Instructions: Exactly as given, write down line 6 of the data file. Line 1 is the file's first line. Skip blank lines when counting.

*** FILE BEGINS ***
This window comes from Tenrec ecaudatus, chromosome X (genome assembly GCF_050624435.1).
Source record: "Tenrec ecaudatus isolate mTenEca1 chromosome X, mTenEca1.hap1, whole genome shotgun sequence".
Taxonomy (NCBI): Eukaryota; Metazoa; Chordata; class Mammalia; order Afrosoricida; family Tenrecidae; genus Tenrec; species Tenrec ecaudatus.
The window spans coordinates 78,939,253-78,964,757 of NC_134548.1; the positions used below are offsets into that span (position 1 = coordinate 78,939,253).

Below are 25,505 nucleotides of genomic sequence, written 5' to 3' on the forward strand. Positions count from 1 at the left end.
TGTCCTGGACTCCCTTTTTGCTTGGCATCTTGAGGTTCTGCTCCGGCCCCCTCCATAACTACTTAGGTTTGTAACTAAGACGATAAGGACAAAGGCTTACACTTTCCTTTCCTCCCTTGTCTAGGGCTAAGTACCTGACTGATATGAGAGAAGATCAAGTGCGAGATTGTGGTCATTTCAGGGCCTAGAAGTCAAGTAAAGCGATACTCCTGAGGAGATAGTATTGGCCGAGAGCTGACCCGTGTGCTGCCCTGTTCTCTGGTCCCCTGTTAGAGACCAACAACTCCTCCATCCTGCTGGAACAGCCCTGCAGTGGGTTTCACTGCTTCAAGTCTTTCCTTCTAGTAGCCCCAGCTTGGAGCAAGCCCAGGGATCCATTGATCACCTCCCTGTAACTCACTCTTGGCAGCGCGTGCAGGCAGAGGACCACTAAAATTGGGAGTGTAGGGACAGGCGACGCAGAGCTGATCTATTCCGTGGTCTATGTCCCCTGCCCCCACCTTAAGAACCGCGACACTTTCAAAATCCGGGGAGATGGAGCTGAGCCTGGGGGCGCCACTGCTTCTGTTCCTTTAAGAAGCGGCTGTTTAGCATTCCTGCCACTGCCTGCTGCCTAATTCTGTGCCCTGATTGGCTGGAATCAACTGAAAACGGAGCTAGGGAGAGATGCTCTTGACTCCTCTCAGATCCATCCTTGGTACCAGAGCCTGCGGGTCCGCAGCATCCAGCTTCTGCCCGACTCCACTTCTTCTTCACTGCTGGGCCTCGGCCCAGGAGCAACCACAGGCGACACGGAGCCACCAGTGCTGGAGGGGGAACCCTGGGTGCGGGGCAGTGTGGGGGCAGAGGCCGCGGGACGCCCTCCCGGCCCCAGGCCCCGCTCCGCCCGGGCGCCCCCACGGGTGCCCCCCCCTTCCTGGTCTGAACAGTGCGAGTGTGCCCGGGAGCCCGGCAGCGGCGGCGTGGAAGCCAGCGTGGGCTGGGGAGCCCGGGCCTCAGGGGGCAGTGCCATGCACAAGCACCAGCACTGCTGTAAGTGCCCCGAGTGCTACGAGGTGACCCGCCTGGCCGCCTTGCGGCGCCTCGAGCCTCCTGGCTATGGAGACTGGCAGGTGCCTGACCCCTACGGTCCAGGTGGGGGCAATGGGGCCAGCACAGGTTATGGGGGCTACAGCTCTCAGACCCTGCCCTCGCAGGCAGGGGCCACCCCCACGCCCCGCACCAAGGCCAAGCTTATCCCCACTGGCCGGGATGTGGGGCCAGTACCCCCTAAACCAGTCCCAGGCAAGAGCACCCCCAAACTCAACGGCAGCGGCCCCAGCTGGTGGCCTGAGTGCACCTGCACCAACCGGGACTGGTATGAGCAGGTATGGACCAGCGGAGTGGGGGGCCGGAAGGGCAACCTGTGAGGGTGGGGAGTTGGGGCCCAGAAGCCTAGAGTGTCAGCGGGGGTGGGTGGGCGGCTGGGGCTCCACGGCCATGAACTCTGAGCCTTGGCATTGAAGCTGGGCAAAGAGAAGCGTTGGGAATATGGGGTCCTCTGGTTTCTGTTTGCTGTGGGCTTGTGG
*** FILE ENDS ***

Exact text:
TGTCCTGGACTCCCTTTTTGCTTGGCATCTTGAGGTTCTGCTCCGGCCCCCTCCATAACTACTTAGGTTTGTAACTAAGACGATAAGGACAAAGGCTTACACTTTCCTTTCCTCCCTTGTCTAGGGCTAAGTACCTGACTGATATGAGAGAAGATCAAGTGCGAGATTGTGGTCATTTCAGGGCCTAGAAGTCAAGTAAAGCGATACTCCTGAGGAGATAGTATTGGCCGAGAGCTGACCCGTGTGCTGCCCTGTTCTCTGGTCCCCTGTTAGAGACCAACAACTCCTCCATCCTGCTGGAACAGCCCTGCAGTGGGTTTCACTGCTTCAAGTCTTTCCTTCTAGTAGCCCCAGCTTGGAGCAAGCCCAGGGATCCATTGATCACCTCCCTGTAACTCACTCTTGGCAGCGCGTGCAGGCAGAGGACCACTAAAATTGGGAGTGTAGGGACAGGCGACGCAGAGCTGATCTATTCCGTGGTCTATGTCCCCTGCCCCCACCTTAAGAACCGCGACACTTTCAAAATCCGGGGAGATGGAGCTGAGCCTGGGGGCGCCACTGCTTCTGTTCCTTTAAGAAGCGGCTGTTTAGCATTCCTGCCACTGCCTGCTGCCTAATTCTGTGCCCTGATTGGCTGGAATCAACTGAAAACGGAGCTAGGGAGAGATGCTCTTGACTCCTCTCAGATCCATCCTTGGTACCAGAGCCTGCGGGTCCGCAGCATCCAGCTTCTGCCCGACTCCACTTCTTCTTCACTGCTGGGCCTCGGCCCAGGAGCAACCACAGGCGACACGGAGCCACCAGTGCTGGAGGGGGAACCCTGGGTGCGGGGCAGTGTGGGGGCAGAGGCCGCGGGACGCCCTCCCGGCCCCAGGCCCCGCTCCGCCCGGGCGCCCCCACGGGTGCCCCCCCCTTCCTGGTCTGAACAGTGCGAGTGTGCCCGGGAGCCCGGCAGCGGCGGCGTGGAAGCCAGCGTGGGCTGGGGAGCCCGGGCCTCAGGGGGCAGTGCCATGCACAAGCACCAGCACTGCTGTAAGTGCCCCGAGTGCTACGAGGTGACCCGCCTGGCCGCCTTGCGGCGCCTCGAGCCTCCTGGCTATGGAGACTGGCAGGTGCCTGACCCCTACGGTCCAGGTGGGGGCAATGGGGCCAGCACAGGTTATGGGGGCTACAGCTCTCAGACCCTGCCCTCGCAGGCAGGGGCCACCCCCACGCCCCGCACCAAGGCCAAGCTTATCCCCACTGGCCGGGATGTGGGGCCAGTACCCCCTAAACCAGTCCCAGGCAAGAGCACCCCCAAACTCAACGGCAGCGGCCCCAGCTGGTGGCCTGAGTGCACCTGCACCAACCGGGACTGGTATGAGCAGGTATGGACCAGCGGAGTGGGGGGCCGGAAGGGCAACCTGTGAGGGTGGGGAGTTGGGGCCCAGAAGCCTAGAGTGTCAGCGGGGGTGGGTGGGCGGCTGGGGCTCCACGGCCATGAACTCTGAGCCTTGGCATTGAAGCTGGGCAAAGAGAAGCGTTGGGAATATGGGGTCCTCTGGTTTCTGTTTGCTGTGGGCTTGTGG